The disaster that happened in Puerto Rico in the wake of hurricane Maria and the continuing struggles that this one time 1st world nation is now experiencing was shocking. This was presented by a resident, an IBCLC, who has been living through it and who gathered the statistics and the stories. 40% of homes still have no running water or electricity and 40% of the road intersections still have no traffic lights, These people are feeling completely let down by their own local government and the federal government in America. The bright spot in this was the growth of women-led support groups, regardless of feeding method. With little access to milk powder as so many shops are closed, the milk sharing that has been taking place and the support they are giving to one another is what has been keeping most of the residents going as they face into the next hurricane season which is fast approaching.
There was then a talk on the issues facing Haitian refuges who have been moving up through the United Stated over many years and who, because of the political situation have now immigrated, en masse, into Canada. An issue I have never even heard of at all, the Canadian system has been overwhelmed, and doesn’t have the capacity to deal with the issues, but is also unwilling in many cases to engage with those on the ground who could help, especially when it comes to birth and feeding issues. A very harrowing case study was outlined which made me think of the refugees who have entered our own country and I wondered do any of the advocates for breastfeeding in Ireland, have any idea about who is supporting these women from Syria and elsewhere around birth or breastfeeding? Definitely an area that needs some research!
The panel talked about the need for pictorial info-graphics and information packs, about building informal and community capacity in place of and to counter white savior syndrome, structural and gender violence and institutional racism, intended or otherwise.
We need groundwork to happen before the emergencies, thinking about our own emergencies over the last year or so I wondered do the emergency feeding issues of our dairy industry come before those of our vulnerable infants, is Infant feeding even represented on our Emergency Task Force?
So as you can see a lot to take on board, and this was only Day 1. Talks over the next few days encompassed many areas, Conflicts of Interest, Transgender breastfeeding, the impact of Intersectionality on breastfeeding, Post Natal Depression, Pumping and the commodification of breastfeeding tools, Milk Sharing and looking at how people feel about this. Implicit Bias and Clinical Breastfeeding care, Improving workplace breastfeeding support, Body autonomy/Nursing aversion and agitation and why consent in all its forms matters to these women, Addiction, breastfeeding beyond the first year, lack of physician training in breastfeeding and human lactation – just to give a flavor of the talks and panels I managed to get to!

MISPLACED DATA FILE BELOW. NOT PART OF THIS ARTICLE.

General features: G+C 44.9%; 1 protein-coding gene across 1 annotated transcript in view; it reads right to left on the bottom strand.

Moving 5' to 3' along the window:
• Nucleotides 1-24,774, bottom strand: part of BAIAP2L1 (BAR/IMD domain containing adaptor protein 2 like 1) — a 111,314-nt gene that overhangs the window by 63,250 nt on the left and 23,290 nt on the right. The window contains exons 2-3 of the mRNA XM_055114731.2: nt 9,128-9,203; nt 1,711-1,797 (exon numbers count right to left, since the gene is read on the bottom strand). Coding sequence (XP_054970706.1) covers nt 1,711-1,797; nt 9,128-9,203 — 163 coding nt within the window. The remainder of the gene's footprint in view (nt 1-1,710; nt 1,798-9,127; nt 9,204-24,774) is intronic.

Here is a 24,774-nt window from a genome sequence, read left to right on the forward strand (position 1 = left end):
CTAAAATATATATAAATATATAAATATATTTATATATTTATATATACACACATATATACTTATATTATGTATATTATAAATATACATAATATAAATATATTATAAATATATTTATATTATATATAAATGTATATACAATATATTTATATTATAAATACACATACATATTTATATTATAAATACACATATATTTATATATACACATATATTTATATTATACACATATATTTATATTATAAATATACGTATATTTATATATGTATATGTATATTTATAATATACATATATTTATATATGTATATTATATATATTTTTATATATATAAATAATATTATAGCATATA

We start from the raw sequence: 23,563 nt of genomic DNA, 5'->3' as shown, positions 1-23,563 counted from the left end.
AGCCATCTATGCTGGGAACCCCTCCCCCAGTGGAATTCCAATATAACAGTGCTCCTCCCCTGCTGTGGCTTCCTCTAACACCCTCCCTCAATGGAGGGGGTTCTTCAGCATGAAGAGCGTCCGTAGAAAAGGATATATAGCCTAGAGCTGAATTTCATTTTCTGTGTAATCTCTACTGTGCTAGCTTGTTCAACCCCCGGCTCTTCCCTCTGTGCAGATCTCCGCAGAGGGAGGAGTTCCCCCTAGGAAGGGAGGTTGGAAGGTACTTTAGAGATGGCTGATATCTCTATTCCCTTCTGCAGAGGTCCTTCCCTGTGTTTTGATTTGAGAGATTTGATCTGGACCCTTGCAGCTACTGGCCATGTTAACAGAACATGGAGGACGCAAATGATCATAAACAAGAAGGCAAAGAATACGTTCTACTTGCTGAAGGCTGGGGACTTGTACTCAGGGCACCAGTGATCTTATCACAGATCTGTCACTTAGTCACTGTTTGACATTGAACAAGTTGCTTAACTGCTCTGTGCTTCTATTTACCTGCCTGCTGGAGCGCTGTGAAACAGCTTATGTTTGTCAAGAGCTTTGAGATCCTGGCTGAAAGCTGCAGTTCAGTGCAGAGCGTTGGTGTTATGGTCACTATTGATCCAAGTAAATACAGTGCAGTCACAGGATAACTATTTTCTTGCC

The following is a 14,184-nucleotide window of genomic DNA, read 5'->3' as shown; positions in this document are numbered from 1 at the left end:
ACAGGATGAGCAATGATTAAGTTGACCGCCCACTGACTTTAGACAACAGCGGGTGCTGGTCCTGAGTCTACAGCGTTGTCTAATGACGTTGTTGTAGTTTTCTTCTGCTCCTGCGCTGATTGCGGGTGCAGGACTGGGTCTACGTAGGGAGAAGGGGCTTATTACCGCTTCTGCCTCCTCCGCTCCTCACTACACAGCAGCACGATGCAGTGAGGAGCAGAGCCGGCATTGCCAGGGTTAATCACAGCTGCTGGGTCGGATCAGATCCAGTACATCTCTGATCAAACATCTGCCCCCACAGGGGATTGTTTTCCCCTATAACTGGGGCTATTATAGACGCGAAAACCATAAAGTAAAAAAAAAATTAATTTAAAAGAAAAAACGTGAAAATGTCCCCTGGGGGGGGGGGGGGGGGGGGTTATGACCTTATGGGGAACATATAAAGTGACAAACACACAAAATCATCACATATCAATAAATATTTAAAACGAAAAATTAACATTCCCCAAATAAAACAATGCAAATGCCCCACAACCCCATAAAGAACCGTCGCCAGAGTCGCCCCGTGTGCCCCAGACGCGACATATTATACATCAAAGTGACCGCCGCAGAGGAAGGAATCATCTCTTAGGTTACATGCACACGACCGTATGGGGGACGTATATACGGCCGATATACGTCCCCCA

The milk sharing talk explored the themes around the stories that women who share human milk tell, both the receivers and the givers. Milk sharing being a part of carework makes for it being a deeply emotional and intersubjective ritual for both parties.
One piece I would like to see replicated here in Ireland was a qualitative piece about the experiences of the NICU parent’s perspective on the care received in order to facilitate their return home.
The very last panel on the last day was also a highlight for me. It’s was about Social media and had very interesting titles
- “Discursive formation of white feminism, privilege and visibility with the #free the nipple campaign to change social media nudity policies”
- “Breastfeeding and media – exploring 200 years of conflicting discourses.”
- “Patching the Gaps – how online support shapes breastfeeding practices in Poland”
Three pieces of great research, grounded in women’s experiences, and a great way to finish an amazing conference. So this is a special call to those who do research to send in their abstracts to this conference and help to make this a truly global conference. They tried really hard to make it global, but apparently they just don’t get enough submissions from other countries, though among their non U.S. entries this year were submission from Malaysia, Thailand, England, Ethiopia, Nigeria, Poland, Sweden, South Africa and Brazil.
The range of topics covered in this conference, law to gender, race, ethnicity, to workplace issues, to mental health and to policy and its implementation, this conference showed that the sky is the limit when it comes to choosing a research topic that relates to infant feeding and human lactation.
To have met so any amazing women from different backgrounds and to discuss breastfeeding for 3 days and to hear so much research presented was a real privilege and I really hope that others will attend and report on this conference from Ireland in the future and also take some of the ideas presented here and bring them to our context.